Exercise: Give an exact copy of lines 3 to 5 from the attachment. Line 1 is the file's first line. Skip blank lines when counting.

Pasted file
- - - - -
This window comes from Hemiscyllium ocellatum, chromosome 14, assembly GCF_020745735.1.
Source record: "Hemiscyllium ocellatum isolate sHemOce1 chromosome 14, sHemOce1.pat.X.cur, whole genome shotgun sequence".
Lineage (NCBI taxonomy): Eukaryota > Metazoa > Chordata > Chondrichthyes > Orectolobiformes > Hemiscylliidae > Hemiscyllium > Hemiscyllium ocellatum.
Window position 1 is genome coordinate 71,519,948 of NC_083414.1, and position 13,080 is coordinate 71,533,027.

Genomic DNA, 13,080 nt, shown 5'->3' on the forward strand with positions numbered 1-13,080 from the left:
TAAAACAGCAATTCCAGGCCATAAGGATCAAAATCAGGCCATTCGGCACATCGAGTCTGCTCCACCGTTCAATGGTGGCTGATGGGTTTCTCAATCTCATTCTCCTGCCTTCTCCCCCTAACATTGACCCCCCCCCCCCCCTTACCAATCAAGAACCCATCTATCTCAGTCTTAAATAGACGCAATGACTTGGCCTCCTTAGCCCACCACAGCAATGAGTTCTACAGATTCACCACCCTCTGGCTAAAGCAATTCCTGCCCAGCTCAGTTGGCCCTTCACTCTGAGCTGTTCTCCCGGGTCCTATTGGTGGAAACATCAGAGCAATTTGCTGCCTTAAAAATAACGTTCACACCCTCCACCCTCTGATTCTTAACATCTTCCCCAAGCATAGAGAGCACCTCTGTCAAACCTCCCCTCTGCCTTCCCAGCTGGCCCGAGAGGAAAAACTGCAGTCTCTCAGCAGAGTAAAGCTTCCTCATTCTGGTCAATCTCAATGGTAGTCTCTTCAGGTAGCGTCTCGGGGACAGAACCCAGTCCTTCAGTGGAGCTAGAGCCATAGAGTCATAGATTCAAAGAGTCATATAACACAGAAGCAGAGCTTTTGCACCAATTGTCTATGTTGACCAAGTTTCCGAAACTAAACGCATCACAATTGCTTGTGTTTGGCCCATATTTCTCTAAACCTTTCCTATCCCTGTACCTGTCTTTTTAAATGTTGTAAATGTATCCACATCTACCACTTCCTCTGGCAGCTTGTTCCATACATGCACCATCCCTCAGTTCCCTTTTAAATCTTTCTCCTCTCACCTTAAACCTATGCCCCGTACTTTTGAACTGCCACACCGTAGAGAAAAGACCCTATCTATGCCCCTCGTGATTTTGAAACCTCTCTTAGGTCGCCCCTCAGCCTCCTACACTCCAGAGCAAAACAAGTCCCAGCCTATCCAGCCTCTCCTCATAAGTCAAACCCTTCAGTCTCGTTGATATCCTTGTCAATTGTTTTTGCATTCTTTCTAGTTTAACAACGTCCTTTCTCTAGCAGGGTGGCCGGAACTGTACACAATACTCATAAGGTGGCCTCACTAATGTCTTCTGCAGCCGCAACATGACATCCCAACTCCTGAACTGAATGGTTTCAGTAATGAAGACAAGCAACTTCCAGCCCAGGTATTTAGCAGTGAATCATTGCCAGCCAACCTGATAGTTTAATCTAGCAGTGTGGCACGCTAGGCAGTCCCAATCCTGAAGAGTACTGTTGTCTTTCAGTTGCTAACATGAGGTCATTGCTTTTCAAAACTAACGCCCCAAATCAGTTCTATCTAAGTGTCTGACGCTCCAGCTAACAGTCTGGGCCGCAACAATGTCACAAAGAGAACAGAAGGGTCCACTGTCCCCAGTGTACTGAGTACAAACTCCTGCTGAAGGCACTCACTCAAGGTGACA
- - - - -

Lineage (NCBI taxonomy): Eukaryota > Metazoa > Chordata > Chondrichthyes > Orectolobiformes > Hemiscylliidae > Hemiscyllium > Hemiscyllium ocellatum.
Window position 1 is genome coordinate 71,519,948 of NC_083414.1, and position 13,080 is coordinate 71,533,027.

Genomic DNA, 13,080 nt, shown 5'->3' on the forward strand with positions numbered 1-13,080 from the left: